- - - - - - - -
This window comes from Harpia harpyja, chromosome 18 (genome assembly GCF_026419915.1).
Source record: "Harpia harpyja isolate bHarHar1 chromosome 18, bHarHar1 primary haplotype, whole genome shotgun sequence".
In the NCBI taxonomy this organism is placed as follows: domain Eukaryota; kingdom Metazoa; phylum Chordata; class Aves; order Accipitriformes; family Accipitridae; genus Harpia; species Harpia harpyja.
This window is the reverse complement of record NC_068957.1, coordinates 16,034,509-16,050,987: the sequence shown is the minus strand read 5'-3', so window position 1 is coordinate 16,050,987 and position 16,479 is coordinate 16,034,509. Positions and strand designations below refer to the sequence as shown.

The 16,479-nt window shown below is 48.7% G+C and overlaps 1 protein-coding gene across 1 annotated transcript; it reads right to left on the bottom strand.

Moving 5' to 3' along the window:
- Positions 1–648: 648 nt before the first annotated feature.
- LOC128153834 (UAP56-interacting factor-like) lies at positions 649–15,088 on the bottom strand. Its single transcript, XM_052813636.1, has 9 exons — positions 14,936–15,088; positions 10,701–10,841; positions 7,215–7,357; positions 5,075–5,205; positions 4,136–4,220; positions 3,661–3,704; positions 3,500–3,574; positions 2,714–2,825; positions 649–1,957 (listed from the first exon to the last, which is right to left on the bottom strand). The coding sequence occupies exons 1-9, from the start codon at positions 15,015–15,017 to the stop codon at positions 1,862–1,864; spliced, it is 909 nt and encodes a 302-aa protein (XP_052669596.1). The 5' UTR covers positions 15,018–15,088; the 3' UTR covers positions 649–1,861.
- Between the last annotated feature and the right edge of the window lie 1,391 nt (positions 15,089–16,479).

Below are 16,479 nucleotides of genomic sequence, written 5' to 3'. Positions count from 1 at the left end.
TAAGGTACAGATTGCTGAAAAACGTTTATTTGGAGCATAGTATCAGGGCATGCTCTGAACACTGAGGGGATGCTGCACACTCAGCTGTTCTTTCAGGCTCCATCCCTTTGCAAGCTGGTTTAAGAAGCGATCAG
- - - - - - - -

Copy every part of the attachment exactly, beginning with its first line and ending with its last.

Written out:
This window comes from Harpia harpyja, chromosome 18 (genome assembly GCF_026419915.1).
Source record: "Harpia harpyja isolate bHarHar1 chromosome 18, bHarHar1 primary haplotype, whole genome shotgun sequence".
In the NCBI taxonomy this organism is placed as follows: domain Eukaryota; kingdom Metazoa; phylum Chordata; class Aves; order Accipitriformes; family Accipitridae; genus Harpia; species Harpia harpyja.
This window is the reverse complement of record NC_068957.1, coordinates 16,034,509-16,050,987: the sequence shown is the minus strand read 5'-3', so window position 1 is coordinate 16,050,987 and position 16,479 is coordinate 16,034,509. Positions and strand designations below refer to the sequence as shown.

The 16,479-nt window shown below is 48.7% G+C and overlaps 1 protein-coding gene across 1 annotated transcript; it reads right to left on the bottom strand.

Moving 5' to 3' along the window:
- Positions 1–648: 648 nt before the first annotated feature.
- LOC128153834 (UAP56-interacting factor-like) lies at positions 649–15,088 on the bottom strand. Its single transcript, XM_052813636.1, has 9 exons — positions 14,936–15,088; positions 10,701–10,841; positions 7,215–7,357; positions 5,075–5,205; positions 4,136–4,220; positions 3,661–3,704; positions 3,500–3,574; positions 2,714–2,825; positions 649–1,957 (listed from the first exon to the last, which is right to left on the bottom strand). The coding sequence occupies exons 1-9, from the start codon at positions 15,015–15,017 to the stop codon at positions 1,862–1,864; spliced, it is 909 nt and encodes a 302-aa protein (XP_052669596.1). The 5' UTR covers positions 15,018–15,088; the 3' UTR covers positions 649–1,861.
- Between the last annotated feature and the right edge of the window lie 1,391 nt (positions 15,089–16,479).

Below are 16,479 nucleotides of genomic sequence, written 5' to 3'. Positions count from 1 at the left end.
TAAGGTACAGATTGCTGAAAAACGTTTATTTGGAGCATAGTATCAGGGCATGCTCTGAACACTGAGGGGATGCTGCACACTCAGCTGTTCTTTCAGGCTCCATCCCTTTGCAAGCTGGTTTAAGAAGCGATCAG